V&T Railroad Shops Then and Now


The Virginia and Truckee Railroad began operations in 1869, hauling gold, silver, timber and passengers back and forth between Carson City and the Virginia City. Three years later a line to Reno connected the V&T with the new Transcontinental Railroad and the rest of the country. And at first, the V&T’s engine house and repair shops were located in a small building at the southern end of Virginia City. But by 1872 business was booming, they were adding more locomotives and rolling stock, and a new shop building was necessary. The railroad decided to relocate the new shops to Carson City, and purchased several acres at the north end of town, near the train depot on Washington Street. The new building was ready the next summer, and by February 1874 it was in full operation.

The V&T shops were impressive; the horseshoe-shaped main structure was roughly 200 by 300 feet, and built out of the same native sandstone as the Capitol, the Mint, and other buildings around town. Abraham Curry himself supervised construction, and when it was completed there were 11 full-size bays where a locomotive could be brought in for repairs or maintenance. The building also housed an iron foundry and fabrication shop that built machinery not only for the railroad, but for other businesses in the area. Church bells and flagpoles were just some of the items constructed here along with railroad parts.

As the years went on mining activity decreased on the Comstock, and the V&T moved on to hauling passengers and agricultural freight to stay viable, even opening a line to Douglas County. But as the railroad declined and sold off its engines, the shops were needed less and less.

This picture was taken in 1939, right around the time service to Virginia City stopped. There are seven engines here, which was probably the entire roster of the V&T at the time. The paint shops and foundry had already been closed down, and parts of the building were falling into disuse. The Virginia and Truckee was a dying railroad.


The railroad was dying, but it was not dead yet. Service to Virginia City may have stopped in 1939, but the railroad still ran daily routes to Minden and Reno. It wasn’t until 1950 that the line was finally shut down and the last of the equipment sold. The rails were pulled up soon after, and the shop building shuttered.

The building was already in deteriorating shape in 1950, and being abandoned didn’t help any. Over the next few decades neglect set in, the roof caved in, the doors rusted, and wild animals took up residence. By the 1980s the building was seen as a public hazard, and although there was interest from preservationists to save it, nobody was coming forward with any money to do the necessary renovations.

In the late 1980s time finally ran out for the old V&T shops. The building was torn down, dismantled brick by brick. The sandstone blocks were sent to Napa Valley to build a winery. The land they sat on, two full city blocks now surrounded by hotels and shopping, was put up for sale.

And now it’s 2006, nearly 20 years after the shops were torn down. Looking out over the place where the V&T shops used to stand, we see nothing. The land has never been developed or built on. It’s not even used as a parking lot. Maybe it’s cursed land, or maybe no developer has seen any potential in the site. But whatever the reason, this historic site remains nothing more than an empty lot in the middle of town.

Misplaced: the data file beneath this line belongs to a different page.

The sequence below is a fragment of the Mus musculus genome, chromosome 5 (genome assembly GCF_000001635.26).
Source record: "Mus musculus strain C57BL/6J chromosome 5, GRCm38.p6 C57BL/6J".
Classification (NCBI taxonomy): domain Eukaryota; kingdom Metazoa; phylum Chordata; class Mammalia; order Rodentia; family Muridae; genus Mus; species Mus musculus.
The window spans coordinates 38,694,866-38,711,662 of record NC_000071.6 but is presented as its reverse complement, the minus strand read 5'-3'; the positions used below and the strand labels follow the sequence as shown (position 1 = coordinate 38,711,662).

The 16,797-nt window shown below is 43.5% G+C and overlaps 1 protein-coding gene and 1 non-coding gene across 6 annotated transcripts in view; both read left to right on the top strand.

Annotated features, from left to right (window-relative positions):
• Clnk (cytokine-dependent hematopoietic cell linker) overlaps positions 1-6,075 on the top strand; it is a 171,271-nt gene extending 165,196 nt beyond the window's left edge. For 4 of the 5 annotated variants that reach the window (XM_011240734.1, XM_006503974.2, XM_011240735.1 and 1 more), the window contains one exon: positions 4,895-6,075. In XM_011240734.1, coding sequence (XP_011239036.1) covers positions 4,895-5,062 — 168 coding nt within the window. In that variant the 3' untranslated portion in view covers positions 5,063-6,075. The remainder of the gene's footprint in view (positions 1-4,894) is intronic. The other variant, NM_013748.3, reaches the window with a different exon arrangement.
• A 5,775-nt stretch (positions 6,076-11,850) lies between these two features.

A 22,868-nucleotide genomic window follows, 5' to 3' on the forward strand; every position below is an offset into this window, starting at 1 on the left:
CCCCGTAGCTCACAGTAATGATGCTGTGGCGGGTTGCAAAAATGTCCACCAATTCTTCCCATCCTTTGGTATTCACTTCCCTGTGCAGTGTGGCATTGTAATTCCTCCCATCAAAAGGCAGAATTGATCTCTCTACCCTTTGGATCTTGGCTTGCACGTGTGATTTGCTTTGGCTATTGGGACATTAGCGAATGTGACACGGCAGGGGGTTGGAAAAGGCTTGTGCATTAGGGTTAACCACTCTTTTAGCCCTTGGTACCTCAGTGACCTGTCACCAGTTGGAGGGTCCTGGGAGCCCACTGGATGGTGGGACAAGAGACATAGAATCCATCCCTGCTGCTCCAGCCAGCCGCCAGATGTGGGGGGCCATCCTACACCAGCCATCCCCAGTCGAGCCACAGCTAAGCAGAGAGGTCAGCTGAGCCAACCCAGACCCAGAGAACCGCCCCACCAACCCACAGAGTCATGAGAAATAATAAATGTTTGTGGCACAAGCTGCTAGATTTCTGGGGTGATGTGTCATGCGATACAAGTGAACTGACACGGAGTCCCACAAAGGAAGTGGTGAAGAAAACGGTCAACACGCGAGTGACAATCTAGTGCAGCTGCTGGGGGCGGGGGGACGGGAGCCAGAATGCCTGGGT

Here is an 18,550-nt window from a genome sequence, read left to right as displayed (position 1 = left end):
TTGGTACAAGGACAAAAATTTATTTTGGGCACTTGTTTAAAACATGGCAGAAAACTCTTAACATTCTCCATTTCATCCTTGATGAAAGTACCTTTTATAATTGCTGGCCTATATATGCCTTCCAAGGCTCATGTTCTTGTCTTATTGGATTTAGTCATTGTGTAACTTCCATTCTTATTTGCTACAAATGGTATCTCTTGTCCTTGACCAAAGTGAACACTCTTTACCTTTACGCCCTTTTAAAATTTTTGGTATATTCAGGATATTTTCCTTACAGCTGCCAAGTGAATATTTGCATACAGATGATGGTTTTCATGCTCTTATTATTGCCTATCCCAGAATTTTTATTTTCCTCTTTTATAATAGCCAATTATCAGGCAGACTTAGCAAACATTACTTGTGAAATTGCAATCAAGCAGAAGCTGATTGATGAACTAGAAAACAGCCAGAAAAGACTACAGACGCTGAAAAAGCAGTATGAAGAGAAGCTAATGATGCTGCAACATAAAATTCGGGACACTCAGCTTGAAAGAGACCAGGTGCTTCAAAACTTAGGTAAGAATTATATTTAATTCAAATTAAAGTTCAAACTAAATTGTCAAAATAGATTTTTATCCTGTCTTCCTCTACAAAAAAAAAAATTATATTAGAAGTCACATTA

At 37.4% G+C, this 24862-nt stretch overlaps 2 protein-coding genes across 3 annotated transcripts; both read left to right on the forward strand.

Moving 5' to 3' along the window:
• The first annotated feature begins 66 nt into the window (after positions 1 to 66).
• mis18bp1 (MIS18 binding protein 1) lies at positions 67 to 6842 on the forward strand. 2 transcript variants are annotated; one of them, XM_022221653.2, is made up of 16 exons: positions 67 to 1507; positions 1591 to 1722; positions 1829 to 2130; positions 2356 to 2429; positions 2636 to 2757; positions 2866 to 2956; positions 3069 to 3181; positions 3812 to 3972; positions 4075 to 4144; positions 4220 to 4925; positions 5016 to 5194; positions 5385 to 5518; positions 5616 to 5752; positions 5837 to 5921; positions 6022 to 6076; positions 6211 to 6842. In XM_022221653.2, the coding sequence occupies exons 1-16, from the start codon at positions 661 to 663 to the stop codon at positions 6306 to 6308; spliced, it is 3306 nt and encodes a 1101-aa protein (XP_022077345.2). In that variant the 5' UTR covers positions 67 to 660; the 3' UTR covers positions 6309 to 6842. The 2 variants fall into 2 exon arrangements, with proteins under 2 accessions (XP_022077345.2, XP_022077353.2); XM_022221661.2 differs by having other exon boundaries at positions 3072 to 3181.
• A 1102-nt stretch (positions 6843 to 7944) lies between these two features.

Photo and historic info from the Historic American Buildings Survey.


  1. Sir – do you know which winery purchased the quarried stone? Just curious. I had “unofficial” access to the building as a youngster and explored it thoroughly and have an attachment to it. Carson City blew a great opportunity to restore something of historical significance to the area. Can you imagine that building as the rail museum with doors open, engines steamed up and out facing Stewart Street? Sad.

  2. Stumbled across this page. Wonderful information.
    I must admit, I’m more than a little jealous of someone being able to explore the old engine house prior to its demise. I now live only a few hundred feet from the V&T mainline and the C&C start. And I get to hear the whistle of the steam engine just as it was a hundred years ago.

  3. Sad. The main middle section of the structure was caved in, and behind the shot you put in, was once the severed remains of a small burnt engine shed with Baldwin #26, burning inside after the schedule was made for the final run. The oil under the pit was lit by still burning ashes from the day’s work. Now, no longer being any remains, the legend still lives on.

  4. I lived in Carson for over 40 years and was at the City Counsel meeting that tried to save the building. The owner of the property sought a permit to level the building as it was a hazard and he wanted to move on and build on the property. The city offered to pay for his insurance premiums but he refused. The hand cut blocks were marked and shrink wrapped when the owner took them down and as far as I know, were set out in the desert somewhere. The city had no way to stop the owner from leveling the property despite it historical significance but they did have one card up its sleeve. The V&T shops polluted the land with mercury, asbestos, oils, lead paint and other heavy metals during its heyday. The state slapped an EPA cleanup requirement on the property! No one wants to build on it as it will require millions to clean it up and remove the soil before construction could begin.

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